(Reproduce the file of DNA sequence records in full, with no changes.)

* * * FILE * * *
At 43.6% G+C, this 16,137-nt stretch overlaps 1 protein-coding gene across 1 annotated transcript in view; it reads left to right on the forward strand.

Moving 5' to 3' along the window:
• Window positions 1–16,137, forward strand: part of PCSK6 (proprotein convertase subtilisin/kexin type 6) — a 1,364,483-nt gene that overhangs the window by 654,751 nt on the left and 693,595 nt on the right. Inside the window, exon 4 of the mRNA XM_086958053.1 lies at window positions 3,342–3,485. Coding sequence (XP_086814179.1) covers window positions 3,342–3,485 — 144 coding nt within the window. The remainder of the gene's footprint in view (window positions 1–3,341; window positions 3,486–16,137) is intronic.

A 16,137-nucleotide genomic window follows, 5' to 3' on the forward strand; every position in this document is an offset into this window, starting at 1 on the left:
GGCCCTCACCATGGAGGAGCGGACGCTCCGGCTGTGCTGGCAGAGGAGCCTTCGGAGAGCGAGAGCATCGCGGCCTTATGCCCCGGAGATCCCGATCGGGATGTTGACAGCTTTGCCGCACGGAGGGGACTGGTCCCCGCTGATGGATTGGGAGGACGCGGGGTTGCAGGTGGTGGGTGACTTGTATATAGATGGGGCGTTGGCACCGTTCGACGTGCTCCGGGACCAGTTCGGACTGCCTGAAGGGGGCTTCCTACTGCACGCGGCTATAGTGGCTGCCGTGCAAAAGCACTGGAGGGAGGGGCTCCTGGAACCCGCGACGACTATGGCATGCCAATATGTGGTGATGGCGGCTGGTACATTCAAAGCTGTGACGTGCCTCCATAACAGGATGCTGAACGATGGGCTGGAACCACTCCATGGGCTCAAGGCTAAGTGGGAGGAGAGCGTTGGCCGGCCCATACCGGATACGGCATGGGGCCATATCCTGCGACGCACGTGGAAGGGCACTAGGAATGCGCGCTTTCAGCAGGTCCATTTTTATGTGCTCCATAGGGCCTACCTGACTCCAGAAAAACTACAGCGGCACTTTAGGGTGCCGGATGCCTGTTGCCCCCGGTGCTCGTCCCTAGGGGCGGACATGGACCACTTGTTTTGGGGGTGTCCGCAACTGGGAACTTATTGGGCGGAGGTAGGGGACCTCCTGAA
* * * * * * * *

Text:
At 43.6% G+C, this 16,137-nt stretch overlaps 1 protein-coding gene across 1 annotated transcript in view; it reads left to right on the forward strand.

Moving 5' to 3' along the window:
• Window positions 1–16,137, forward strand: part of PCSK6 (proprotein convertase subtilisin/kexin type 6) — a 1,364,483-nt gene that overhangs the window by 654,751 nt on the left and 693,595 nt on the right. Inside the window, exon 4 of the mRNA XM_086958053.1 lies at window positions 3,342–3,485. Coding sequence (XP_086814179.1) covers window positions 3,342–3,485 — 144 coding nt within the window. The remainder of the gene's footprint in view (window positions 1–3,341; window positions 3,486–16,137) is intronic.

A 16,137-nucleotide genomic window follows, 5' to 3' on the forward strand; every position in this document is an offset into this window, starting at 1 on the left:
GGCCCTCACCATGGAGGAGCGGACGCTCCGGCTGTGCTGGCAGAGGAGCCTTCGGAGAGCGAGAGCATCGCGGCCTTATGCCCCGGAGATCCCGATCGGGATGTTGACAGCTTTGCCGCACGGAGGGGACTGGTCCCCGCTGATGGATTGGGAGGACGCGGGGTTGCAGGTGGTGGGTGACTTGTATATAGATGGGGCGTTGGCACCGTTCGACGTGCTCCGGGACCAGTTCGGACTGCCTGAAGGGGGCTTCCTACTGCACGCGGCTATAGTGGCTGCCGTGCAAAAGCACTGGAGGGAGGGGCTCCTGGAACCCGCGACGACTATGGCATGCCAATATGTGGTGATGGCGGCTGGTACATTCAAAGCTGTGACGTGCCTCCATAACAGGATGCTGAACGATGGGCTGGAACCACTCCATGGGCTCAAGGCTAAGTGGGAGGAGAGCGTTGGCCGGCCCATACCGGATACGGCATGGGGCCATATCCTGCGACGCACGTGGAAGGGCACTAGGAATGCGCGCTTTCAGCAGGTCCATTTTTATGTGCTCCATAGGGCCTACCTGACTCCAGAAAAACTACAGCGGCACTTTAGGGTGCCGGATGCCTGTTGCCCCCGGTGCTCGTCCCTAGGGGCGGACATGGACCACTTGTTTTGGGGGTGTCCGCAACTGGGAACTTATTGGGCGGAGGTAGGGGACCTCCTGAA